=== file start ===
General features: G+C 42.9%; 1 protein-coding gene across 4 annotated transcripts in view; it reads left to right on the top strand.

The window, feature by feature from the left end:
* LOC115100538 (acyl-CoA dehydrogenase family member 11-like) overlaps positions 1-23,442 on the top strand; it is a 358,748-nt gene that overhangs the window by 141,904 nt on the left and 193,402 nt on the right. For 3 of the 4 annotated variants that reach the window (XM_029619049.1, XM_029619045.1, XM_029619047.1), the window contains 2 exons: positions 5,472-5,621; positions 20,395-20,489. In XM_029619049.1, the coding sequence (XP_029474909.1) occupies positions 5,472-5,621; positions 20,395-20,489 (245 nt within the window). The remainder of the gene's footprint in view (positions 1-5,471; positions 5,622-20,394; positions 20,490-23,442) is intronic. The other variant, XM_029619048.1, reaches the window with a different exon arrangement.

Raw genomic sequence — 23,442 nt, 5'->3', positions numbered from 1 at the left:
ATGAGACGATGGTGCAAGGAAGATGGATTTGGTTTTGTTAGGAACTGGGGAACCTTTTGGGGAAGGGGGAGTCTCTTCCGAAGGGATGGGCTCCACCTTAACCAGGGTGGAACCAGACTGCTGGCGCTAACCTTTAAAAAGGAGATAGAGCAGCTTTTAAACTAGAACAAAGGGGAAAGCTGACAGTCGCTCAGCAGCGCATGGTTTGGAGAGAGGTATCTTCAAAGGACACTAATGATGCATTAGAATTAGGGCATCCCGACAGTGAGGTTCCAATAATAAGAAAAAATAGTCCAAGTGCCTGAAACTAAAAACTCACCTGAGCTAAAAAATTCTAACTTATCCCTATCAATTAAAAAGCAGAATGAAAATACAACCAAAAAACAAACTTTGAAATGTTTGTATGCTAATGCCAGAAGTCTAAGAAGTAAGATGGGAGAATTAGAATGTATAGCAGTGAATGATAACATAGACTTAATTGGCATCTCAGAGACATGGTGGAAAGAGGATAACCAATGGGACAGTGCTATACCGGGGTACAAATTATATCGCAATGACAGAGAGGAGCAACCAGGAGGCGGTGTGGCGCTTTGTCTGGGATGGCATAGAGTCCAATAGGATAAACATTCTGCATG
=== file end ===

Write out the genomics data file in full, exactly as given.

General features: G+C 42.9%; 1 protein-coding gene across 4 annotated transcripts in view; it reads left to right on the top strand.

The window, feature by feature from the left end:
* LOC115100538 (acyl-CoA dehydrogenase family member 11-like) overlaps positions 1-23,442 on the top strand; it is a 358,748-nt gene that overhangs the window by 141,904 nt on the left and 193,402 nt on the right. For 3 of the 4 annotated variants that reach the window (XM_029619049.1, XM_029619045.1, XM_029619047.1), the window contains 2 exons: positions 5,472-5,621; positions 20,395-20,489. In XM_029619049.1, the coding sequence (XP_029474909.1) occupies positions 5,472-5,621; positions 20,395-20,489 (245 nt within the window). The remainder of the gene's footprint in view (positions 1-5,471; positions 5,622-20,394; positions 20,490-23,442) is intronic. The other variant, XM_029619048.1, reaches the window with a different exon arrangement.

Raw genomic sequence — 23,442 nt, 5'->3', positions numbered from 1 at the left:
ATGAGACGATGGTGCAAGGAAGATGGATTTGGTTTTGTTAGGAACTGGGGAACCTTTTGGGGAAGGGGGAGTCTCTTCCGAAGGGATGGGCTCCACCTTAACCAGGGTGGAACCAGACTGCTGGCGCTAACCTTTAAAAAGGAGATAGAGCAGCTTTTAAACTAGAACAAAGGGGAAAGCTGACAGTCGCTCAGCAGCGCATGGTTTGGAGAGAGGTATCTTCAAAGGACACTAATGATGCATTAGAATTAGGGCATCCCGACAGTGAGGTTCCAATAATAAGAAAAAATAGTCCAAGTGCCTGAAACTAAAAACTCACCTGAGCTAAAAAATTCTAACTTATCCCTATCAATTAAAAAGCAGAATGAAAATACAACCAAAAAACAAACTTTGAAATGTTTGTATGCTAATGCCAGAAGTCTAAGAAGTAAGATGGGAGAATTAGAATGTATAGCAGTGAATGATAACATAGACTTAATTGGCATCTCAGAGACATGGTGGAAAGAGGATAACCAATGGGACAGTGCTATACCGGGGTACAAATTATATCGCAATGACAGAGAGGAGCAACCAGGAGGCGGTGTGGCGCTTTGTCTGGGATGGCATAGAGTCCAATAGGATAAACATTCTGCATG